The Eigenfactor came out of the Metrics Eigenfactor Project in 2008, a bibliometric research project conducted by Professor Carl Bergstrom and his laboratory at University of Washington.
Like the Impact Factor, the Eigenfactor Score is essentially a ratio of number of citations to total number of articles. However, unlike the Impact Factor, the Eigenfactor Score:
Eigenfactor scores are scaled so that the sum of the Eigenfactor scores of all journals listed in Thomson's Journal Citation Reports (JCR) is 100.
The Eigenfactor uses Thomson Reuters Web of Science citation data.
In 2011, the journal Nature has the highest Eigenfactor score, with a score of 1.65524. The top thousand journals, as ranked by Eigenfactor score, all have Eigenfactor scores above 0.01.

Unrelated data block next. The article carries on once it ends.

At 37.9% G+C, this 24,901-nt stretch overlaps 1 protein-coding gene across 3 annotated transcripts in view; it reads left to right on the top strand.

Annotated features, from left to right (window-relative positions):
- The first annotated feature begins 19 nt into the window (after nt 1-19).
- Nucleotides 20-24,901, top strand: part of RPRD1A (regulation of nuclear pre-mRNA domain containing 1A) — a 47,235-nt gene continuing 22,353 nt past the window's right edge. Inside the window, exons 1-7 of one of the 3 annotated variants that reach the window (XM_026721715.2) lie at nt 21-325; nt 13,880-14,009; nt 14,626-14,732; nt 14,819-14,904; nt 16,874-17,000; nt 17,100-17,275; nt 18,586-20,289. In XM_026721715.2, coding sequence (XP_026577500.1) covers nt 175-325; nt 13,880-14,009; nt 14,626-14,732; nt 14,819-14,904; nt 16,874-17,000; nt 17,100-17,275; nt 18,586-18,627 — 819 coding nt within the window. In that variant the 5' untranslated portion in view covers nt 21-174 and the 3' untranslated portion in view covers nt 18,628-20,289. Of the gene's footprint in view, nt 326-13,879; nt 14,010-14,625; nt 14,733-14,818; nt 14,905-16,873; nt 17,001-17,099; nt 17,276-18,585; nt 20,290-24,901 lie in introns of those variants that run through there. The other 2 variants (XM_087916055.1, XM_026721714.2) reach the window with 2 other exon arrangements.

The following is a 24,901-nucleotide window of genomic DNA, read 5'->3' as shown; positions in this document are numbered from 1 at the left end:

The Article Influence Score calculates measures the relative importance of the journal on a per-article basis. It is the journal's Eigenfactor Score divided by the fraction of articles published by the journal. That fraction is normalized so that the sum total of articles from all journals is 1.
The mean Article Influence Score is 1.00. A score greater than 1.00 indicates that each article in the journal has above-average influence. A score less than 1.00 indicates that each article in the journal has below-average influence.
Article Influence Scores can be accessed freely at eigenfactor.org or through a subscription to Journal Citation Reports (JCR).
In 2011, the top journal by Article Influence score is Reviews of Modern Physics, with an article influence of 28.9002. This means that the average article in that journal has twenty eight times the influence of the mean journal in the JCR.